It comes as little surprise that US Senator Elizabeth Warren’s proposed Stop Wall Street Looting Act has fund managers on the defensive. However, investors are presenting a less united front.
As we approach what could prove to be a decisive election year for the asset class, sister publication Private Equity International quizzed 146 institutional investors for its LP Perspectives Survey to ascertain where they stand on the Democratic presidential hopeful’s proposals.
Respondents were keen to prohibit deals for LPs that are not offered to all investors, with 20 percent strongly in favour and a further 19 percent somewhat so. The stance comes amid growing LP appetites for co-investments, which an increasing number of investors are relying upon to generate alpha.
An end to GP monitoring fees proved the most popular suggestion, with 46 percent either strongly or somewhat in favour and just 22 percent opposed.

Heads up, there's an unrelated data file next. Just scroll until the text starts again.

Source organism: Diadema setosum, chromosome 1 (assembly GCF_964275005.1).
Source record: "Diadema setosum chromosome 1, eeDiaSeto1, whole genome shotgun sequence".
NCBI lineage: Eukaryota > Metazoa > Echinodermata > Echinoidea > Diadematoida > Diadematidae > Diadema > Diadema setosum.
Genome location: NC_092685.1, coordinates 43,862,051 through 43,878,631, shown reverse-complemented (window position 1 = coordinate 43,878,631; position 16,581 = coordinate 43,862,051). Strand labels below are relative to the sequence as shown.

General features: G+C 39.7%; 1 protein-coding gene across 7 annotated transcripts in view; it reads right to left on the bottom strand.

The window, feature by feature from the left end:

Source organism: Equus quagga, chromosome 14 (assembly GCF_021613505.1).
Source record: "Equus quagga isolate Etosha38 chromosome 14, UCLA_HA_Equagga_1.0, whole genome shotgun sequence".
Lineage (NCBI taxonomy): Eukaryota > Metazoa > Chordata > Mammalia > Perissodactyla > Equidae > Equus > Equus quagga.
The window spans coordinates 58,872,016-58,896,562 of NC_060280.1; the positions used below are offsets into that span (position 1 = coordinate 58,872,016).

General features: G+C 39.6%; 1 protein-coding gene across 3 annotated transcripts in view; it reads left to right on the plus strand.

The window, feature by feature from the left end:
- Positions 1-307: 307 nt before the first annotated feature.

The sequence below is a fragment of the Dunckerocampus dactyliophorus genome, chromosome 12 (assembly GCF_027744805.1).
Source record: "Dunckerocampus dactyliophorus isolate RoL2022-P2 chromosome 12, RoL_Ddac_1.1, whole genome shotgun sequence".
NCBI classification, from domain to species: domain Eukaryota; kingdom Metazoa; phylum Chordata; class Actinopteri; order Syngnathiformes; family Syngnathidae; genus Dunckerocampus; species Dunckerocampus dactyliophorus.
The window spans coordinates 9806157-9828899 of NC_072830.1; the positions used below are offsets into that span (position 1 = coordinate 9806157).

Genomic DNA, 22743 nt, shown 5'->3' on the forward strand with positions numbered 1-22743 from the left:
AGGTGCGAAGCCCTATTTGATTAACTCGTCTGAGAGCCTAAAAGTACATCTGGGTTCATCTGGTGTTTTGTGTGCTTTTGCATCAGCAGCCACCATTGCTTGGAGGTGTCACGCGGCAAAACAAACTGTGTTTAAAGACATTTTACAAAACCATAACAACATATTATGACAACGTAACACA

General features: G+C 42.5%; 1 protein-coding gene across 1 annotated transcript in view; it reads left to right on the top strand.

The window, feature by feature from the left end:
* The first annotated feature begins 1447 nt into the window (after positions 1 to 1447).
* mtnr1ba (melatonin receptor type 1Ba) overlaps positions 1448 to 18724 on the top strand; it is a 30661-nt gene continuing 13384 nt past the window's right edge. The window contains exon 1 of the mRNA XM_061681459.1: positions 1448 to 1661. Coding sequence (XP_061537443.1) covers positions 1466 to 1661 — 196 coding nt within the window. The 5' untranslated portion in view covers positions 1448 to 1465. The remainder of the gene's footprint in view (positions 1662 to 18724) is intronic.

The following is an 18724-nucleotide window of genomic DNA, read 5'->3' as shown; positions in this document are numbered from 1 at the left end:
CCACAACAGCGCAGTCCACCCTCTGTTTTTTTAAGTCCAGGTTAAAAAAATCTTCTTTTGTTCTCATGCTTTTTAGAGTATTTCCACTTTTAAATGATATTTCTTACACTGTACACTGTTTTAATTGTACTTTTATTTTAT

LPs were most opposed to stopping the tax deductibility of interest payments, which could hinder returns. Some 62 percent were either somewhat or strongly against the idea, while only 11 percent were in favour to some extent.
The survey follows a November report by the US Chamber of Commerce, one of Washington DC’s most powerful lobbying groups, which analysed the potential economic impact of the act were it to come into effect. In the report’s worst-case scenario, “the industry would cease to exist, companies normally backed by PE would fail, and the national workforce would drop by 26.3 million jobs.”